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December 6, 2018

‘Violence against women barrier to their safety, capacity to earn’

Islamabad

December 6, 2018

Islamabad : Different kinds of violence against women are barrier to women’s safety, security, and mobility and capacity to earn and fulfil their own aspirations.

This was stated by Chairperson National Commission on the Status of Women Khawar Mumtaz in an interview with ‘The News’ in connection with 16 Days of Activism against Gender Violence commemorated around the world from November 25 to December 10.

She said that women remain unable to realise their potential due to different forms of Gender Based Violence (GBV), be it physical, mental or economical. “It is important to realize connection between GBV and women’ abilities, as we have seen that wherever women are given opportunity and the right environment, they were able to outperform men.”

She said that “16 Days of Activism against Gender Violence” is an annual event where you highlight the issue of violence against women (VAW) and make commitments to eliminate it. “The Commission priority area is VAW and its complete elimination but from commissions point of view, it is an on-going issue that continues for us throughout the year.”

Khawar said that Pakistan has a good number of laws on protection and prevention of VAW but unfortunately, these laws fail to have an impact on the rate of incidents of violence against women. “We continue to see that despite having a law on anti-women practices, customary practices continue. Only a few days ago, we heard of a Jirga who punished women of a family. Jirga and Panchayat’s continue to give punishing judgments for women to punish a family even if women are not involved in the dispute.”

She stressed on creating awareness on laws among citizens, law enforcement agencies and judiciary and strengthening of support mechanisms. “We feel the need to mobilize citizens for effective implementation but the question is whether they are aware of the laws that protect them? Do the institutions that are supposed to provide protection and implementation of law are aware that the laws and how to apply them and finally, the judiciary, especially at the lower level, are aware of the amendments taking place in the laws, extent of their applications?”

Highlighting the issues linked with competency of support mechanisms, she said that there are many support institutions but nobody demands or expects action and competency from them. These institutions are not fully equipped with financial and human resources. Unless we look at all these things together, we will not be able to make women feel secure and safe and stop those who victimize them of commit violence against them.”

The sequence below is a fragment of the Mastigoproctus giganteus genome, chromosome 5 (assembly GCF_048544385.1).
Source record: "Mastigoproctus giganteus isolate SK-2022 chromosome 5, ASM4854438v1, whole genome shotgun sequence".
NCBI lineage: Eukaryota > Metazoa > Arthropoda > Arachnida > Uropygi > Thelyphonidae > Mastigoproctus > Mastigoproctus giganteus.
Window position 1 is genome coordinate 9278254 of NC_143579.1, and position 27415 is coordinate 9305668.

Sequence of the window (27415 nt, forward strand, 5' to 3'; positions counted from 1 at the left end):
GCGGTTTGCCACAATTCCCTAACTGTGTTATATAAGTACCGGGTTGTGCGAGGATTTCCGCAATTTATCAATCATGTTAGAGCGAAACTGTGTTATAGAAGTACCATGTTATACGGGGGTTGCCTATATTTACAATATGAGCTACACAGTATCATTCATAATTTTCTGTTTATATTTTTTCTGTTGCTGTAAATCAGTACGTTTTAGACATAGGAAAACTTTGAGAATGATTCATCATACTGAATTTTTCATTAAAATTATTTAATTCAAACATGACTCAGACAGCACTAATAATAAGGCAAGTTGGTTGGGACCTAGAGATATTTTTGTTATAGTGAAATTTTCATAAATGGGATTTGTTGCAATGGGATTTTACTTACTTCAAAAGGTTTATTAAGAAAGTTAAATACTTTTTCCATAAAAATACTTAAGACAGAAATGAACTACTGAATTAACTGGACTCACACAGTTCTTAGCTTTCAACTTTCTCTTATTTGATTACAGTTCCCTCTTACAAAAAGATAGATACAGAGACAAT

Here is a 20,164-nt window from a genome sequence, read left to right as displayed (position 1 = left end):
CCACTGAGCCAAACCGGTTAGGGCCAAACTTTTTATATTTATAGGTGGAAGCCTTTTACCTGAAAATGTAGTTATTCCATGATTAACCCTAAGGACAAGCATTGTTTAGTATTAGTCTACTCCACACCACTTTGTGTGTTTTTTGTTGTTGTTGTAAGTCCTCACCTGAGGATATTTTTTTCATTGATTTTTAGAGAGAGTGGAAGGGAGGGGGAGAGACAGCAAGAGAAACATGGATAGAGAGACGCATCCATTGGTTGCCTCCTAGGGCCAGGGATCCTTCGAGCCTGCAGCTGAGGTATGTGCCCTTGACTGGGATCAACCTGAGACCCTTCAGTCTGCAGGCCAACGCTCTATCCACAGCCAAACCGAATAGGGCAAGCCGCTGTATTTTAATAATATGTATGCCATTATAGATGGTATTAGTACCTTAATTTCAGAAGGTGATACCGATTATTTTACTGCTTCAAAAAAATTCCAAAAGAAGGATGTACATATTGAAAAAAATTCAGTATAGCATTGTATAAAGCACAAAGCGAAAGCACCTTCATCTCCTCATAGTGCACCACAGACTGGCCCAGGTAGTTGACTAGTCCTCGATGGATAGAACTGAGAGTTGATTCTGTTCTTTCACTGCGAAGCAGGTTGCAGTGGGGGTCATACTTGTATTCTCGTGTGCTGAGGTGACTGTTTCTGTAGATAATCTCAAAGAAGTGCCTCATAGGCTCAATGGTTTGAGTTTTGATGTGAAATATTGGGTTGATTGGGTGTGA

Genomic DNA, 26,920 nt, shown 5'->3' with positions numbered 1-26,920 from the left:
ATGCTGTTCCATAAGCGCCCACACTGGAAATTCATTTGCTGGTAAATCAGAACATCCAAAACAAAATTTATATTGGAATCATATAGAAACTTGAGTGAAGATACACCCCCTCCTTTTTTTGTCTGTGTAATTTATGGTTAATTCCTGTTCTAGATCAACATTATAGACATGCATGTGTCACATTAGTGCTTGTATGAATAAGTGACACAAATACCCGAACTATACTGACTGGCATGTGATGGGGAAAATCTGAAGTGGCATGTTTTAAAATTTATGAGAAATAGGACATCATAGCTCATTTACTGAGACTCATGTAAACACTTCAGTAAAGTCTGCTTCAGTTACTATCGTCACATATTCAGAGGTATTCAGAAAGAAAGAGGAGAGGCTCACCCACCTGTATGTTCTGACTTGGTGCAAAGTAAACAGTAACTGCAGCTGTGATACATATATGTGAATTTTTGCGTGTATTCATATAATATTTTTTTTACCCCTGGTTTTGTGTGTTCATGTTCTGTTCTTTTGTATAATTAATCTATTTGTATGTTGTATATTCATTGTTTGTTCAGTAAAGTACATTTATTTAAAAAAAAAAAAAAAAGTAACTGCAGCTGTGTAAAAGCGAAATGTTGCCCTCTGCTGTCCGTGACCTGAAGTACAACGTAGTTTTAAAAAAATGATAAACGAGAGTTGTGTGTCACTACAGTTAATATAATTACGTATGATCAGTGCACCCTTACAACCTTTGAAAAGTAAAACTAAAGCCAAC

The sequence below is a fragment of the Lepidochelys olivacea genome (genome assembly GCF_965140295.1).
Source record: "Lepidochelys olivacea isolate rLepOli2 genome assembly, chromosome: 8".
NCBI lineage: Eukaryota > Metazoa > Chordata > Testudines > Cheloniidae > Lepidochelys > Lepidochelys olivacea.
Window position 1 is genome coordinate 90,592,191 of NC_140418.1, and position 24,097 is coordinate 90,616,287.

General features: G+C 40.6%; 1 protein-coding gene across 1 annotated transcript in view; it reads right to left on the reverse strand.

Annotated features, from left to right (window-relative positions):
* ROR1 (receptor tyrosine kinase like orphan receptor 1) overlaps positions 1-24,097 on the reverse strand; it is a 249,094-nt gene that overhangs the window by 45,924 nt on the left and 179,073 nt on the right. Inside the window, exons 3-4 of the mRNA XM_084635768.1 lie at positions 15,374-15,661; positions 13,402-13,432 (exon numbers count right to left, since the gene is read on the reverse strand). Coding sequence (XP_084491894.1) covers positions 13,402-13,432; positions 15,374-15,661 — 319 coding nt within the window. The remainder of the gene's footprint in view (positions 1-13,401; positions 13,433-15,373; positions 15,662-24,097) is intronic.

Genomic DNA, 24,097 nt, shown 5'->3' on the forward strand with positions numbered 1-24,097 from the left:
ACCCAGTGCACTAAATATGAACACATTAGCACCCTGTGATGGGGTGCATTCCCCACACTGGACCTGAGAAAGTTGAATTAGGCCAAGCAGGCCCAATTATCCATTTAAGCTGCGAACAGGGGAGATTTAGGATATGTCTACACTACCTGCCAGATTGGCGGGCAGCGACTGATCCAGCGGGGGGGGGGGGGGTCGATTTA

Talking about the extent of GBV in Pakistan, she said that we don’t have full picture of the extent of GBV in our society because we have not been able to establish the baseline. “The commission is very keen and has within its plan has the objective of making a baseline on the incidents of violence. The commission has already developed indicators suitable for Pakistan and on the basis of those indicators, the Commission wants to go for a national survey which can identify nature, kind and extent and geographical location of different kinds of violence against women. Its only when we have that picture in front of us, then we can design interventions and make sure those particular kind of violence is addressed in those locations. We cannot have one solution fit all.”

She said that NCSW is in the process of developing proposal for the national survey. “We want to make it something which we can follow up after every 5 to 10 years. We hope that by the next summer, it will be in the field.”

The other thing that we want is to create awareness on all kinds of support services that exist in the country. “You will be surprised to know that within Sindh only, there are over 30 support mechanisms, but they don’t perform. For them to be operationalized, people have to demand services from the mechanisms set up with the tax payers’ money.” She said NCSW plans to introduce an App to identify support mechanisms that’s exists in the country.

About domestic violence, she said in Pakistan about 39 per cent ever married women were subjected to physical violence. “Finally, we think that it is extremely important to have inter-agency cooperation for addressing VAW. By this, we mean cooperation between police, shelters and support centres and legal aid.”

She urged the government to build upon the existing mechanisms instead of investing on building new ones. “There is a lot of foundational work across the country. We have to build upon that and where they are some weakness, those should be addressed but it has taken a long time and resources to establish these support systems. These should not be abolished.”

She said that VAW centre in Multan is good model where women are provided help under one roof from filing of FIR to rehabilitation of violence survivors. “It has benefitted a large number of women since March 2017. Unfortunately, we are hearing that its staff has not been paid since four five months. We actually need more such facilities.” Khawar also stressed to establish monitoring mechanism for existing support mechanisms for VAW survivors. “The Commission followed the implementation of Acid Crime after the law was amended. We found decline of 50 per cent in the incidents of acid crime.”

She called upon all organisations, government, parliamentarians, network, civil society, support and law enforcement institutions to work to their optimal level to move towards zero violence against women and girls.

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